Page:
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From the Cardiff City Stadium to football royalty in Belgium

06 Jan 2024 8 minute read
Isaak Davies in action for Kortrijk

Luke James, Kortrijk, Belgium

When the two teenage supporters waiting outside Kortrijk’s Guldensporenstadion learned that I was from Wales, they knew immediately why I was asking directions to the club’s reception on a cold Wednesday morning.

“Ah, Isaak Davies – the King of Kortrijk,” they shot back. “Great player, very fast,” said Benoit. “The defenders can’t follow him.”

“His first match was so good everyone thinks finally we have a good striker,” agreed Gillian, who added proudly that he was the owner of one of the Welshman’s match worn shirts.

Davies had won round supporters of ‘De Kerels’ within 17 minutes of his first start of the season-long loan from Cardiff City, a home match against Standard Liege.

Picking up the ball 35 yards out, he didn’t hesitate in driving towards goal before wrongfooting a defender and the goalkeeper by shaping to curl the ball towards the far post before placing inside the near post.

Injury setback

It was the same combination of direct running and quick footwork that saw Davies’ break into the Bluebirds’ first team before the injury setback last season which has led to this loan spell in Belgium.

“I’ve enjoyed every minute so far, even the bad times” smiled Davies when asked about his coronation by Kortrijk fans in the portakabin which acts as the club’s media centre.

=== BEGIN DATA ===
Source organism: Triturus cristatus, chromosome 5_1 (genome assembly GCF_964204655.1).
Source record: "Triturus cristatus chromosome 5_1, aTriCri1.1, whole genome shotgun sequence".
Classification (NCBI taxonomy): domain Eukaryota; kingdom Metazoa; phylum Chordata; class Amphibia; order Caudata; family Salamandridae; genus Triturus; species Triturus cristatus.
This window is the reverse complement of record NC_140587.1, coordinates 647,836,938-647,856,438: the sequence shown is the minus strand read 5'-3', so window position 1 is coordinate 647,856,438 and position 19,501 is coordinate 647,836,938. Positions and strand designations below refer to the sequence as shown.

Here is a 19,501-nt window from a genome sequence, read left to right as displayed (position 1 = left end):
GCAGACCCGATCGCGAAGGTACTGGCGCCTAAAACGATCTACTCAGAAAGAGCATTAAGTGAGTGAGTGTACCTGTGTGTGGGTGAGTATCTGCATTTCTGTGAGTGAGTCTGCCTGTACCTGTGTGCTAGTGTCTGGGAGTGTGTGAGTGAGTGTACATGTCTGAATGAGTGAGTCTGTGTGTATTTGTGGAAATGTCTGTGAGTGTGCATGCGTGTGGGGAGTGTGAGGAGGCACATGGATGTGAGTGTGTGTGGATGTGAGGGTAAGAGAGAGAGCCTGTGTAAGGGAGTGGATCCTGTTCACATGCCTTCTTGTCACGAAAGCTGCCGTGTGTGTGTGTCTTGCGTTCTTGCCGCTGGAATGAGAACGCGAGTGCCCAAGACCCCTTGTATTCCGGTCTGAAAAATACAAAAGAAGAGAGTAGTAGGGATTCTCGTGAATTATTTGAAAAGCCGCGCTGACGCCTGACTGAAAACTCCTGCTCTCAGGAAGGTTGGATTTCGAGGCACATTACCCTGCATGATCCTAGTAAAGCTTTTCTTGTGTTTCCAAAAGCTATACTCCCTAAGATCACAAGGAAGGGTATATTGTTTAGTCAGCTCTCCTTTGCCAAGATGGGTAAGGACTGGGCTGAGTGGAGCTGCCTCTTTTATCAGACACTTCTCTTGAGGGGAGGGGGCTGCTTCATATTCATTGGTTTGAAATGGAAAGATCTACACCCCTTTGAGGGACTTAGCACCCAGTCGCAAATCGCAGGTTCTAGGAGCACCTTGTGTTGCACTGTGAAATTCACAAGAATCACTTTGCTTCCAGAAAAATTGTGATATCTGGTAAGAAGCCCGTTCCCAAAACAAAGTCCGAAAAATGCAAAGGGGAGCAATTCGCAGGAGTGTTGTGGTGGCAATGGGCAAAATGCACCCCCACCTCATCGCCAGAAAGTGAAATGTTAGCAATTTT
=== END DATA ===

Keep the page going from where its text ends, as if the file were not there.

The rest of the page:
“I felt confident coming to this club. From the first day I felt like I was training well and everything just fell into place.

“Obviously you’re waiting for the first goal and obviously it didn’t take too long so I was happy with that.”

Fans with the King of Kortrijk banner

Davies’ goal against Standard Liege brought back good memories for Cardiff fans of a certain age, with City’s last goal in European competition coming against the same opponents in 1993.

The link between Cardiff and Kortrijk, which was also owned by the Malaysian businessman Vincent Tan until last summer, made the Flemish club an obvious choice of loan destination.

“Before I came they said obviously the manager would watch the games and, because of the link between Kortrijk and Cardiff, it would be easier to follow my progress,” said Davies.

The 22-year-old also did his own due diligence on the Belgian Pro-League by making contact with Rabbi Matondo, the Cardiffian attacker who impressed with 10 goals for Cercle Bruges in the 2021/22 season.

“I text him when it came about and he just said good stuff about the league,” said Davies. “He said positive things and told me that, for a player like me who likes to run in behind, it would be perfect because they play with high lines.”

“There’s loads of eyes on the Belgian league,” he added, “and I feel like it’s a good platform for me as a young player to show what I can do at a top level.”